US consul general correct he won’t ‘recognise Hong Kong’ in the future, People’s Daily says in blasting criticism of electoral overhaul

A Beijing mouthpiece has accused the United States’ consul general in Hong Kong of “upending black and white” in the wake of his criticisms of last week’s radical electoral system overhaul, but agreed on one point – the city will eventually not be one he recognises.

The article, “Smith and his like should wake up from their old dream of calling wind and summoning rain in Hong Kong”, was published in the People’s Daily on Sunday, and carried across other portals including the website of state news agency Xinhua. “Calling wind and summoning rain” is a Chinese saying referring to people who are influential.

It came a day after Beijing’s foreign ministry accused Hanscom Smith – without naming him – of “blatantly supporting anti-China troublemakers” and penning an article that had “twisted right and wrong”.

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Following Beijing’s approval of sweeping changes to Hong Kong’s electoral system last week, the envoy wrote an opinion piece in the Post arguing it was becoming “harder to recognise the Hong Kong that thrived for so long”.

In separate comments, he added that Beijing’s latest plan, which involves slashing the number of directly elected seats to the Legislative Council, would not produce “meaningful democratic results” nor result in a credible representation of “the will of the people in Hong Kong”.

But the Chinese mouthpiece hit back on Sunday. “Smith got part of it right – that Hong Kong, in the future, is not going to be the one he recognises,” the article reads.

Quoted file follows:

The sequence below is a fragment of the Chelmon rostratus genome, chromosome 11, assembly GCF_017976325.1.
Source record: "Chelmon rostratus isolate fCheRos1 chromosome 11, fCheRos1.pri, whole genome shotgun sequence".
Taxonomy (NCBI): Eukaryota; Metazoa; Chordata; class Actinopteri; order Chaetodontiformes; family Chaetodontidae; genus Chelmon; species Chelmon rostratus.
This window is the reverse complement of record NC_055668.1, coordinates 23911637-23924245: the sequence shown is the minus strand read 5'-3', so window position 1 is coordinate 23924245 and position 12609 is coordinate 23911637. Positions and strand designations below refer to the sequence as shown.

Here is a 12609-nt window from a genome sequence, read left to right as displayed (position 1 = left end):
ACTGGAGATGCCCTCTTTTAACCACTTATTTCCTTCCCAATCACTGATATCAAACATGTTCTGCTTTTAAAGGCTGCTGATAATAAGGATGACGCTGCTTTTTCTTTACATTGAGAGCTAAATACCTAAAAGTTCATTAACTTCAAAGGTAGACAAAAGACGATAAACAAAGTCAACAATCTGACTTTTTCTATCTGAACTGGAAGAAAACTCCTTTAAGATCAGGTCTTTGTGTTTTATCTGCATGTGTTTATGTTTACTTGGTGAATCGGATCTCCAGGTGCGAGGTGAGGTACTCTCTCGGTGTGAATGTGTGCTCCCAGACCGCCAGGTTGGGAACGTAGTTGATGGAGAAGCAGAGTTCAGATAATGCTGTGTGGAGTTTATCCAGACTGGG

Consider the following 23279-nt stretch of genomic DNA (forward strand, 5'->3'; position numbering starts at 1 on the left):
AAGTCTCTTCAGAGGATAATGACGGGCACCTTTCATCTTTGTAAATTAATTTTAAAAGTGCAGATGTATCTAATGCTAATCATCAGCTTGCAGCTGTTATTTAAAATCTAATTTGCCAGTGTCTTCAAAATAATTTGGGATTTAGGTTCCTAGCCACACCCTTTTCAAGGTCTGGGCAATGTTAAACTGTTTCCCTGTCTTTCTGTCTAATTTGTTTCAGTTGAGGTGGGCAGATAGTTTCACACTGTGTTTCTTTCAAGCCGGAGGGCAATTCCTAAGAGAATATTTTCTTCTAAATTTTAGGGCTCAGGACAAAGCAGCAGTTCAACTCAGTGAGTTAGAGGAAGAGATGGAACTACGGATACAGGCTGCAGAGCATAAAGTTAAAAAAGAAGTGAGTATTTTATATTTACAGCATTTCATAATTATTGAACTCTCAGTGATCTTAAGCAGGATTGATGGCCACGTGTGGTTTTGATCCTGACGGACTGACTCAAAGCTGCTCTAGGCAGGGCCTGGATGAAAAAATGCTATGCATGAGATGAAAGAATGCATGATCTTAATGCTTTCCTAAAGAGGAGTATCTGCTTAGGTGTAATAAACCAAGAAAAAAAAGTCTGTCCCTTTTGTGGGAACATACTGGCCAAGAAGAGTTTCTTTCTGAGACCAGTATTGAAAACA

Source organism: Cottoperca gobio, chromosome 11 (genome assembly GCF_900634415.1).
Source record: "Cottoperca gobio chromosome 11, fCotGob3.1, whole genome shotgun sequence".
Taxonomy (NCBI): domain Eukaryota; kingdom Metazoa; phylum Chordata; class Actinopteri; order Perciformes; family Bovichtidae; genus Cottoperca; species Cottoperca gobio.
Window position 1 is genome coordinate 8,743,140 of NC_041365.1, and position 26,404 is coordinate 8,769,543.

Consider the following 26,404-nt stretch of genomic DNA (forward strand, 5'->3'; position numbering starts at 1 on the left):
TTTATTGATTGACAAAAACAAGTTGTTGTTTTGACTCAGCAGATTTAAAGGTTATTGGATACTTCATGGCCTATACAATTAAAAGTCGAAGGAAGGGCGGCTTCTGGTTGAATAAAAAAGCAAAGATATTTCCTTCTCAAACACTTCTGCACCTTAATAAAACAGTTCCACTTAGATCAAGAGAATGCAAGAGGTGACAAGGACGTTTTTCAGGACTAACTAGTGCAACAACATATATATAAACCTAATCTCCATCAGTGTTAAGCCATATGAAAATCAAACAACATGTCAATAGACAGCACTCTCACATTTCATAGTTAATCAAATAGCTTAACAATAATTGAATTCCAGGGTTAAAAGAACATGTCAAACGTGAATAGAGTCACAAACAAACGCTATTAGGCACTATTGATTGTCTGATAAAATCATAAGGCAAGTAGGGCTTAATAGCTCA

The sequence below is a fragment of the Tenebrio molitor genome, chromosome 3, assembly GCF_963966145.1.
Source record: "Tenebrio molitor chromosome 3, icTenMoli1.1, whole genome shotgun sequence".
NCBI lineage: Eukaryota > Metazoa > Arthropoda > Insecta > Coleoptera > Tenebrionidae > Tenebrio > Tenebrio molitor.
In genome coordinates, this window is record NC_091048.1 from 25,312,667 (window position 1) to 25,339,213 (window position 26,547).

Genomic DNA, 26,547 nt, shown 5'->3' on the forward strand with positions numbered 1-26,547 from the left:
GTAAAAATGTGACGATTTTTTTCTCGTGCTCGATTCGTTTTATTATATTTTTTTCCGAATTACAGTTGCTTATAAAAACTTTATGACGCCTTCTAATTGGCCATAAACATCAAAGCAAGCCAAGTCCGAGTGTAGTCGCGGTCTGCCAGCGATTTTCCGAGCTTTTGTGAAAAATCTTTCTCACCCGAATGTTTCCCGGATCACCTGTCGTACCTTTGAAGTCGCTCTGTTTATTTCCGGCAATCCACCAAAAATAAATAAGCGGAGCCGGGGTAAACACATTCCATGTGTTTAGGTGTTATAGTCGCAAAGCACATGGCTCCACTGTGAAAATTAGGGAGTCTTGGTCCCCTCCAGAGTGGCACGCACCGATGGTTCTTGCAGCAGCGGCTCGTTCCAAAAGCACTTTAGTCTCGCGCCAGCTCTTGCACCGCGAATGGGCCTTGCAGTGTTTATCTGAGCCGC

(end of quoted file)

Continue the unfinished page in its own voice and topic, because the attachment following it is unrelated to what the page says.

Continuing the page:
It also lashed out at Western politicians, saying the city was no longer “a colony for anyone to invade” and a special administrative region of China, “not the 51st state of America”.

This is twisting right and wrong and upending black and white, and has sparked extreme outrage from Hong Kong society
People’s Daily on Hanscom Smith’s criticisms of Hong Kong’s electoral overhaul

The article warned that Beijing’s imposition of the national security law on Hong Kong last year meant the “days of Hong Kong being defenceless will be bygone”. So too, it added, will be the influence of Western countries and their spokesmen.

“When the US consulate, once as robust as a [bustling market], gets less and less traffic, and when those factions poised to subvert Hong Kong by being eagles and dogs are punished by the law one by one, the plan of Smith and his like will no longer work,” it said.

Blasting Smith’s take on the electoral overhaul, the People’s Daily piece said: “This is twisting right and wrong and upending black and white, and has sparked extreme outrage from Hong Kong society.”

Past actions, words by candidates will be considered by vetting committee: city’s justice chief

Under the new changes, a vetting committee, advised by the city’s national security police, will be put in place to screen candidates for both the Legislative Council and chief executive.

While the number of seats in Legco was boosted from 70 to 90, the number of those directly elected by residents – where the opposition had typically held the most sway – was slashed from 35 to 20. Instead, the city’s powerful Election Committee, dominated by the pro-Beijing camp, will be given 40 seats under the new structure.

Legco hopefuls will now have to secure nominations from across a number of sectors comprising the Election Committee, something critics say will impose a nearly insurmountable hurdle for opposition candidates.

Key Beijing loyalists can take up seats on Election Committee aside from ones reserved for them

Beijing and its loyalists have maintained that the surgery on the city’s electoral system was long overdue in order to guarantee only “patriots” governed Hong Kong in the wake of the massive anti-government protests in 2019.

Beijing and Washington’s diplomatic outposts have been at the fore of ongoing China-US clashes across multiple fronts. In July 2020, the administration of then US President Donald Trump moved to close the Chinese consulate in Houston after accusing China of using it to aid in the stealing of intellectual property.

In return, China ordered the closure of the US consulate in Chengdu, a densely populated city in western China.

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